Anchorage Festival of Music revives first classical concert in city exactly 100 years later
ANCHORAGE, Alaska (KTUU) - The Anchorage Festival of Music spent many months of the pandemic gathering musicians and creating a plan to revive “A Longfellow Evening,” the first classical music concert ever held in the city. It was performed on April 11, 1921, and now exactly 100 years later, the organization is bringing it back.
Before reenacting the concert was an idea, learning and researching it was more of an obsession by Artistic Director Laura Koenig. She spent the last two years digging into the history of the music, the performers, and the place that Anchorage was a century ago.
She said it was a surprise to learn about the presence of classical music in Anchorage so soon after it was incorporated. Koenig discovered in her research that the then Anchorage Daily Times documented much of the preparation for the original performance.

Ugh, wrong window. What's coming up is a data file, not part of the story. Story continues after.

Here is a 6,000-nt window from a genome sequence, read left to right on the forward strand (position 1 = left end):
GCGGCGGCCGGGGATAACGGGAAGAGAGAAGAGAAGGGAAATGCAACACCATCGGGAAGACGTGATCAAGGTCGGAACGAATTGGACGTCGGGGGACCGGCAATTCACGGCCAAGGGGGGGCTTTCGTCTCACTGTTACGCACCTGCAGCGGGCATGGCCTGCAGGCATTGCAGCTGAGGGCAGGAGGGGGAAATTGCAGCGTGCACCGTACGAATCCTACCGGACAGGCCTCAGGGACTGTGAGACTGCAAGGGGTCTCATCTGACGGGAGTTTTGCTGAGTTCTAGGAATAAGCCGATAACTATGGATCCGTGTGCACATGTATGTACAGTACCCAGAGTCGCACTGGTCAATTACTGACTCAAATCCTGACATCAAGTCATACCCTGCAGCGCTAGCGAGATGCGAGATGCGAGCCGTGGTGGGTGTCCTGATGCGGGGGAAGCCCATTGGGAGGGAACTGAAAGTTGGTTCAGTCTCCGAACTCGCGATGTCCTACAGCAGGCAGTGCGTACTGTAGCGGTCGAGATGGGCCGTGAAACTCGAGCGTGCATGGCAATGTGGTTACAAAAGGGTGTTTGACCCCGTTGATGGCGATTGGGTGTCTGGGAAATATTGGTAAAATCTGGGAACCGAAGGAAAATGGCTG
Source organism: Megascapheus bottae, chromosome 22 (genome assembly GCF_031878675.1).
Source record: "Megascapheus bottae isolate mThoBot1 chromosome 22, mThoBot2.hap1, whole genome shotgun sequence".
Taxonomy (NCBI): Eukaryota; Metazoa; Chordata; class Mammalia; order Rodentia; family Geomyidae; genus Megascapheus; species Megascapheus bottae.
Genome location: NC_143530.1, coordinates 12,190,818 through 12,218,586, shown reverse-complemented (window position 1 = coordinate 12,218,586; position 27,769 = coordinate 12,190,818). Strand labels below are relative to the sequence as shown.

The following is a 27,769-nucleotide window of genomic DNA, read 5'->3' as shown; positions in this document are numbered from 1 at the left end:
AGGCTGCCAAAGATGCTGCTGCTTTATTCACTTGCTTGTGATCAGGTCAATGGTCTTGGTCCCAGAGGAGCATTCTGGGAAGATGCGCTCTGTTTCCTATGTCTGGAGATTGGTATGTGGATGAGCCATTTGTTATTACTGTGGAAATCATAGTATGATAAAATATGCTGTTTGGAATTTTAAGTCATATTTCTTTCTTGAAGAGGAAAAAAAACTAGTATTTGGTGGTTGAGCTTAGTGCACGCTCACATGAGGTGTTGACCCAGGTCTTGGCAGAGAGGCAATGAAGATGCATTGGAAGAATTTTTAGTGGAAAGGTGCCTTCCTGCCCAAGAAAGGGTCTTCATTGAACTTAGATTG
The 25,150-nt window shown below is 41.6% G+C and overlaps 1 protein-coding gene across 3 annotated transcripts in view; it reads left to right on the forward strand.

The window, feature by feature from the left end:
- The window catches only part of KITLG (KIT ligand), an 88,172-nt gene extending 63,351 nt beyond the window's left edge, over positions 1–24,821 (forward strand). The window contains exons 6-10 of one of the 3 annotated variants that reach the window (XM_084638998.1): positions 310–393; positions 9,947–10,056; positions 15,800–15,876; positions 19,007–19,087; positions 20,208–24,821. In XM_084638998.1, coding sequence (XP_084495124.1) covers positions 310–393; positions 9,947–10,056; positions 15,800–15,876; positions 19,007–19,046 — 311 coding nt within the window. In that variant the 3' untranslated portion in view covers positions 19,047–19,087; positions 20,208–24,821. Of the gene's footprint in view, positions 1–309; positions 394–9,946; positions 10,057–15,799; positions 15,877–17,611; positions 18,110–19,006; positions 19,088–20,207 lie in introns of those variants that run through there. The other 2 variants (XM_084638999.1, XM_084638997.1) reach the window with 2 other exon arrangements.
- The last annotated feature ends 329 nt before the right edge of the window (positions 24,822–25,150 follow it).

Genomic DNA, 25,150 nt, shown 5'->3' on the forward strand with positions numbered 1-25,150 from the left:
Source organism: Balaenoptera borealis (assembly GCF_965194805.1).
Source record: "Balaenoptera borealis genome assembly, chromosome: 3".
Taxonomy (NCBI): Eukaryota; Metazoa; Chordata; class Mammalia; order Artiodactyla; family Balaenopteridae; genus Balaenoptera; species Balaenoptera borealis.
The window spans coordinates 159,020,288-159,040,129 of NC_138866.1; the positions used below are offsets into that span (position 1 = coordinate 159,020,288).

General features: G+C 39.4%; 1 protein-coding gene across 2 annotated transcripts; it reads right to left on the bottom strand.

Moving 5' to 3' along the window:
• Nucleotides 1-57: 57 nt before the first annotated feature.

“I had no idea. I mean I knew there was music in Anchorage from the very beginning,” she said. “There’s a very funny advertisement that appears early on in the paper. For the Montana Poolroom, that says ‘classical music every afternoon, piano and violin. And you will like it.’”
Koenig explained that the original performance had 32 musicians in it. She’s even been in touch with some of their descendants.
“The thing that’s been most rewarding for me. I forward traced everybody,” Koenig said. “for some of them, it was a surprise that their ancestor had been in music. But for many of them, you know their grandmother or their great aunt, really inspired them to go on and do something in the arts.”
Because of the pandemic, there won’t be a live, in-person recreation. Instead, the Anchorage Festival of Music has recorded individual parts that have been put together by audio and video engineers. The entire concert will be posted on YouTube on April 11 to coincide with the original showtime.
In addition, there will be a live lecture via Zoom from the Anchorage Museum, hosted by the Anchorage Festival of Music and the Cook Inlet Historical Society, to inform people about the history of the show, the performers, and the historical context.
The lecture requires pre-registration, which can be done here.
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